Food safety

Food safety and hygiene includes inspection of food premises, rating premises within the FSA's food hygiene rating scheme, investigation of food poisoning incidence, investigation of food related complaints, and sampling of food products and private water supplies in commercial premises.

We give advice to new and existing businesses where they are opening or making improvements to enable them to comply with current legislation. We also provide a range of guidance leaflets and documents to businesses on subjects such as staff training and management systems.

Use the drop down menu below to access information for food businesses to assist them in complying with their legal duties.

You must also maintain food hygiene procedures and ensure you have a supply of soap for hand washing and antibacterial cleaner to enable you to clean and sanitise your preparation surfaces.

The supply of cleaning products such as liquid hand-wash and chemical sanitisers has, in some instances, been affected by a high level of demand from businesses and consumers. It is important that, where food businesses remain operational, they ensure that they have a reasonable supply of:

  • Detergents
  • Disinfectant/sanitiser
  • Cleaning materials
  • Hand soap

Hot water is, of course, essential; especially for washing hands. The need for sanitising hand rubs is less important as the emphasis remains with effective and regular hand-washing; using liquid hand soap and running water.

Do not forget to regularly sanitise all hand-contact surfaces and any equipment that customers come into contact with.

Guidance regarding how to clean effectively can be found via the links below:

Guidance for community cooking and food banks can be viewed at

Guidance for safe food delivery can be viewed at

The following checklist highlights the essential labelling-related requirements for safely and legally redistributing surplus food, and the additional requirements when freezing food to be redistributed. Read in full at

You have responsibilities to ensure food handlers are fit for work under food hygiene regulations and you have a general duty to ensure the health, safety and welfare of persons in your employment and members of the public.

Relevant staff must be provided with clear instructions on any infection control policy in place, and any person so affected and employed in a food business and who is likely to come into contact with food is to report immediately the illness or symptoms, and if possible their causes, to the food business operator.

Fitness to work

People who work around open food while suffering from certain infections (mainly from bacteria and viruses) can contaminate the food or surfaces the food may come into contact with. This can spread infection to other people through the food.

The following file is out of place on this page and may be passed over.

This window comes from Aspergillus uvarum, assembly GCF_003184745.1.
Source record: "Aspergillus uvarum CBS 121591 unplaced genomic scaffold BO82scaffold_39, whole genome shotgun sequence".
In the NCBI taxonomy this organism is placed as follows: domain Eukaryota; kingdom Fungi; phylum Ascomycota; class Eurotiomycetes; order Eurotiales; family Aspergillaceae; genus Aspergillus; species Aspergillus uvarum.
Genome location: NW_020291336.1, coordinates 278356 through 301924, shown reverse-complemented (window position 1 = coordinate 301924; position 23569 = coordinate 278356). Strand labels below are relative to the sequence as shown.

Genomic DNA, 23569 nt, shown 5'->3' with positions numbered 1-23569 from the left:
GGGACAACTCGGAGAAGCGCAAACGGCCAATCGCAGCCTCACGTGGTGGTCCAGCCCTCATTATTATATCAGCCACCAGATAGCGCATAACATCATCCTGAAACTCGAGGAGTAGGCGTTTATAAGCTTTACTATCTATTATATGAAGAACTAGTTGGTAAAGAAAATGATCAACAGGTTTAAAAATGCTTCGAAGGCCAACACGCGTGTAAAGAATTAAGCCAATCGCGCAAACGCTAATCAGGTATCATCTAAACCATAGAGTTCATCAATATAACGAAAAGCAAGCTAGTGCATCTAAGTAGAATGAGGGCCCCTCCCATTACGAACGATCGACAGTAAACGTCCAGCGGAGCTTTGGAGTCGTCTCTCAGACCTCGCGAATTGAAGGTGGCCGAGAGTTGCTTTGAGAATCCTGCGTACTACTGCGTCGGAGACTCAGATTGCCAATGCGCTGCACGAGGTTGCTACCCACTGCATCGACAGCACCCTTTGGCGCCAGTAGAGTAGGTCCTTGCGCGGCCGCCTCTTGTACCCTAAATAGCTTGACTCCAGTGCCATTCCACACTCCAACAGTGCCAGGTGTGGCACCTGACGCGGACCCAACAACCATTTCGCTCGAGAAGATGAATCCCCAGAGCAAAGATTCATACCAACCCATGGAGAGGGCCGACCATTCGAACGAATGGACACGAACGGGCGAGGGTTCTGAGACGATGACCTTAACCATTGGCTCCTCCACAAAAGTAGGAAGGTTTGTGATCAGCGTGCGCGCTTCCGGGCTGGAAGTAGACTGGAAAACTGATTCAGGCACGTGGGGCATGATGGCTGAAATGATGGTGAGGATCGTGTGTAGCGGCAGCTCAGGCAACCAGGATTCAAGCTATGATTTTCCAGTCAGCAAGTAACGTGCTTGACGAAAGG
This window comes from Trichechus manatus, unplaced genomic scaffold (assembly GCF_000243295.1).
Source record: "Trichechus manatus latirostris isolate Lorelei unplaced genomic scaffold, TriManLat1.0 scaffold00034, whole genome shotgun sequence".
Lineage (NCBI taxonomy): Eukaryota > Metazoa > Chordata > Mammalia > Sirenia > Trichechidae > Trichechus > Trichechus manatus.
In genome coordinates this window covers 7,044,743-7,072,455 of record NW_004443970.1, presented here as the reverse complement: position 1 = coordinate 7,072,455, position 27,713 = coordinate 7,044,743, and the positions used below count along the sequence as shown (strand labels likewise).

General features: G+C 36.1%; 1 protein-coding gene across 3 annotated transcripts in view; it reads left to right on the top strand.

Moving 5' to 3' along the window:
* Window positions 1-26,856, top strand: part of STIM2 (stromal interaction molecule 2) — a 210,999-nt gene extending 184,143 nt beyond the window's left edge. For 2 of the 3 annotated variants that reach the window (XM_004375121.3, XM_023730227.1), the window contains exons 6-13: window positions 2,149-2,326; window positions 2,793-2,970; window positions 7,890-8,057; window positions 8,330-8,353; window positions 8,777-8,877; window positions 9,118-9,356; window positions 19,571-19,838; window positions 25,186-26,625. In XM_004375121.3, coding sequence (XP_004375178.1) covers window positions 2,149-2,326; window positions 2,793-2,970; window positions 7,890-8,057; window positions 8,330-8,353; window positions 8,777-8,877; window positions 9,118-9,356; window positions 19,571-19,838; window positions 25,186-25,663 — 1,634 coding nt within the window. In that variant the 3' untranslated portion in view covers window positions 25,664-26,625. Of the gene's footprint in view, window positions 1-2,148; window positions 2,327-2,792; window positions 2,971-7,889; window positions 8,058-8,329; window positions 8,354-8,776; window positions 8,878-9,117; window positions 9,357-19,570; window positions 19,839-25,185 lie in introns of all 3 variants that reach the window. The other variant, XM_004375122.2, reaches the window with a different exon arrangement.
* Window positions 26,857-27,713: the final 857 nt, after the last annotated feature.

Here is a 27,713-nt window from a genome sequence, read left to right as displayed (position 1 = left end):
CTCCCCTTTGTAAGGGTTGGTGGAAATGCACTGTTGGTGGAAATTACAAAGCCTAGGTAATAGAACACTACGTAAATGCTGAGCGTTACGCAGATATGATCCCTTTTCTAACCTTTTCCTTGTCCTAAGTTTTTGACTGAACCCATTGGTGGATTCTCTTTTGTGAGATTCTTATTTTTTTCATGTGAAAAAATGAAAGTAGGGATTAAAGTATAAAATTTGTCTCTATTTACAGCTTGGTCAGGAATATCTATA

Diarrhoea and/or vomiting are the main symptoms of illnesses that can be transmitted through food, so staff handling food or working in a food handling area must report these symptoms to management immediately.

Managers must exclude staff with these symptoms from working with or around open food, normally for 48 hours from when symptoms stop naturally however, different action is required in some cases, as explained in section 9 the food handlers - fitness to work guidance.

In addition, all staff who handle food and who work around open food must always wash and dry their hands before handling food, or surfaces likely to come into contact with food, especially after going to the toilet because it is possible to be infected but not have symptoms.

All foods must be delivered to consumers in a way that ensures that they do not become unsafe or unfit to eat. To help ensure such activities are carried out safely, we recommend the following procedures are implemented:

  • only use reputable suppliers
  • all food must be protected against contamination
  • high risk ready to eat (RTE) foods must be kept covered using lidded containers, cellophane/aluminium foil tightly wrapped over the plate/bowl of food. Only use food grade disposable containers
  • raw foods, if any, to be completely segregated from RTE foods
  • vehicles used for deliveries must be maintained in good condition and clean
  • if packaged foods are delivered in outer containers (insulated boxes/trays/boxes etc) these must be cleaned and disinfected between deliveries
  • hot foods must be checked to ensure they reach safe temperatures on cooking/reheating (above 750C) and be hot (above 630C) at time of despatch. Such foods must be delivered in insulated containers to maintain temperatures and should
  • reach the customer as soon as possible, ideally within 30 minutes but no longer than 2 hours
  • high risk cold foods must be below 80C (ideally below 50C) at time of despatch and should be delivered as soon as possible, ideally within 30 minutes but no longer than 2 hours. The use of insulated containers is advisable
  • any returned containers must be thoroughly cleaned and disinfected prior to re-use. Upon collection such returned items should be placed in a dedicated tray/box for transport back to the business premises
  • staff must practice the highest standards of personal hygiene at all times

The Food Standards Agency (FSA) have provided advice for business – 'How to manage a food business if you sell products online, for takeaway or for delivery'.

Ensure your food safety management system for example your safer food better business pack, available at is updated to include deliveries and any other changes you have made to your business to ensure the food you serve is safe.

Need further help or information?

Contact the team directly on 01773 841335 or email